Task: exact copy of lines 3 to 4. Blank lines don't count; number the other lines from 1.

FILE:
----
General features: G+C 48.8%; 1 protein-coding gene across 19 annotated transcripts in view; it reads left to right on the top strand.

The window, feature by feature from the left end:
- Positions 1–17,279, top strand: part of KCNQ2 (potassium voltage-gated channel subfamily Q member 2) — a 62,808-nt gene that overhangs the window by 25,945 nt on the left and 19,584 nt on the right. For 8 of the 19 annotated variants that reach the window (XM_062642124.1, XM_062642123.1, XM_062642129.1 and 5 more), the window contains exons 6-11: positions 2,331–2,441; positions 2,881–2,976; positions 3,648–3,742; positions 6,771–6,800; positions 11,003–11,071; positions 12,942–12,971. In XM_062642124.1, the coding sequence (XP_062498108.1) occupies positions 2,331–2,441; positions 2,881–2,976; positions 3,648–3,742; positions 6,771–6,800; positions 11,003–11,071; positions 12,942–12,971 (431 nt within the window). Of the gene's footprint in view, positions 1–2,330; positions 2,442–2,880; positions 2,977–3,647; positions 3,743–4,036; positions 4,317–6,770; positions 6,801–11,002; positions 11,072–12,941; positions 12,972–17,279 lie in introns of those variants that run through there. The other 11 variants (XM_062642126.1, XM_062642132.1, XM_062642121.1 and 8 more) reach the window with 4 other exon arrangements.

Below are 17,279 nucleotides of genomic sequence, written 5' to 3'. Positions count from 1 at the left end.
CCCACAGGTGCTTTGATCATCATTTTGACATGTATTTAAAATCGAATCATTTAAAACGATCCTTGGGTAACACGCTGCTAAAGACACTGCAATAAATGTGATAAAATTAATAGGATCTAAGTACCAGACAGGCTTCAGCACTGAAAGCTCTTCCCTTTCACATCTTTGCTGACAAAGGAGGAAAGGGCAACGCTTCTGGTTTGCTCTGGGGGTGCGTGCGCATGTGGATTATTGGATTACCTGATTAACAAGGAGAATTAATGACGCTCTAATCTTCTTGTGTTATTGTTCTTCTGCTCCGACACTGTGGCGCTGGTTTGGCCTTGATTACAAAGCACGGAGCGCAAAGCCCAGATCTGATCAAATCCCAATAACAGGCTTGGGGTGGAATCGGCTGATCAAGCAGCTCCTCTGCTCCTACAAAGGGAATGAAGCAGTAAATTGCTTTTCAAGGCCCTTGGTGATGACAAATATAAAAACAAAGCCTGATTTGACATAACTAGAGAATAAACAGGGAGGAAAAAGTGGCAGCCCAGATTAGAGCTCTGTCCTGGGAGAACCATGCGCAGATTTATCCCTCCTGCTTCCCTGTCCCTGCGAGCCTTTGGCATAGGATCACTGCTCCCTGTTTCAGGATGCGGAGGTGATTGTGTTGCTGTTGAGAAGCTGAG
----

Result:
- Positions 1–17,279, top strand: part of KCNQ2 (potassium voltage-gated channel subfamily Q member 2) — a 62,808-nt gene that overhangs the window by 25,945 nt on the left and 19,584 nt on the right. For 8 of the 19 annotated variants that reach the window (XM_062642124.1, XM_062642123.1, XM_062642129.1 and 5 more), the window contains exons 6-11: positions 2,331–2,441; positions 2,881–2,976; positions 3,648–3,742; positions 6,771–6,800; positions 11,003–11,071; positions 12,942–12,971. In XM_062642124.1, the coding sequence (XP_062498108.1) occupies positions 2,331–2,441; positions 2,881–2,976; positions 3,648–3,742; positions 6,771–6,800; positions 11,003–11,071; positions 12,942–12,971 (431 nt within the window). Of the gene's footprint in view, positions 1–2,330; positions 2,442–2,880; positions 2,977–3,647; positions 3,743–4,036; positions 4,317–6,770; positions 6,801–11,002; positions 11,072–12,941; positions 12,972–17,279 lie in introns of those variants that run through there. The other 11 variants (XM_062642126.1, XM_062642132.1, XM_062642121.1 and 8 more) reach the window with 4 other exon arrangements.

Below are 17,279 nucleotides of genomic sequence, written 5' to 3'. Positions count from 1 at the left end.